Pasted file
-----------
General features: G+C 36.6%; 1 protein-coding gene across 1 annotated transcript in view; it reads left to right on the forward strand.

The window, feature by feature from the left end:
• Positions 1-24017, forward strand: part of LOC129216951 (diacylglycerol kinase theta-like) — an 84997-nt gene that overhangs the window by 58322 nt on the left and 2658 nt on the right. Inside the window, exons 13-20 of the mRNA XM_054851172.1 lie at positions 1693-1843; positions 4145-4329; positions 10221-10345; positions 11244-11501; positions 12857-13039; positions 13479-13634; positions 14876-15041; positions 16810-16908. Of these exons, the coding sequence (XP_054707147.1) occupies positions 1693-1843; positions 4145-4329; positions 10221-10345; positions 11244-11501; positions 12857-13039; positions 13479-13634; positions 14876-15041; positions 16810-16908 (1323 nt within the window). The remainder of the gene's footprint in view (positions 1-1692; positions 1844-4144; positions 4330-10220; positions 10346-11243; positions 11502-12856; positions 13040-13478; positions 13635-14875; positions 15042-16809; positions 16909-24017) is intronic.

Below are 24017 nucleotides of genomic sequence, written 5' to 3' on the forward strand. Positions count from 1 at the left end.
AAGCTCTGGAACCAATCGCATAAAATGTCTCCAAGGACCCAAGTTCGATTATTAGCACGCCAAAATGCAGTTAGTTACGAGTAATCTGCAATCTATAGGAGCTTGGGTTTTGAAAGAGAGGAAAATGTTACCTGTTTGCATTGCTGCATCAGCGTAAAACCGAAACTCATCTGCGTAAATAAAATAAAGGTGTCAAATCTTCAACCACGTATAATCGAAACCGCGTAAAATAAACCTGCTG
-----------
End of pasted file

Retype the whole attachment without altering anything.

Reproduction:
General features: G+C 36.6%; 1 protein-coding gene across 1 annotated transcript in view; it reads left to right on the forward strand.

The window, feature by feature from the left end:
• Positions 1-24017, forward strand: part of LOC129216951 (diacylglycerol kinase theta-like) — an 84997-nt gene that overhangs the window by 58322 nt on the left and 2658 nt on the right. Inside the window, exons 13-20 of the mRNA XM_054851172.1 lie at positions 1693-1843; positions 4145-4329; positions 10221-10345; positions 11244-11501; positions 12857-13039; positions 13479-13634; positions 14876-15041; positions 16810-16908. Of these exons, the coding sequence (XP_054707147.1) occupies positions 1693-1843; positions 4145-4329; positions 10221-10345; positions 11244-11501; positions 12857-13039; positions 13479-13634; positions 14876-15041; positions 16810-16908 (1323 nt within the window). The remainder of the gene's footprint in view (positions 1-1692; positions 1844-4144; positions 4330-10220; positions 10346-11243; positions 11502-12856; positions 13040-13478; positions 13635-14875; positions 15042-16809; positions 16909-24017) is intronic.

Below are 24017 nucleotides of genomic sequence, written 5' to 3' on the forward strand. Positions count from 1 at the left end.
AAGCTCTGGAACCAATCGCATAAAATGTCTCCAAGGACCCAAGTTCGATTATTAGCACGCCAAAATGCAGTTAGTTACGAGTAATCTGCAATCTATAGGAGCTTGGGTTTTGAAAGAGAGGAAAATGTTACCTGTTTGCATTGCTGCATCAGCGTAAAACCGAAACTCATCTGCGTAAATAAAATAAAGGTGTCAAATCTTCAACCACGTATAATCGAAACCGCGTAAAATAAACCTGCTG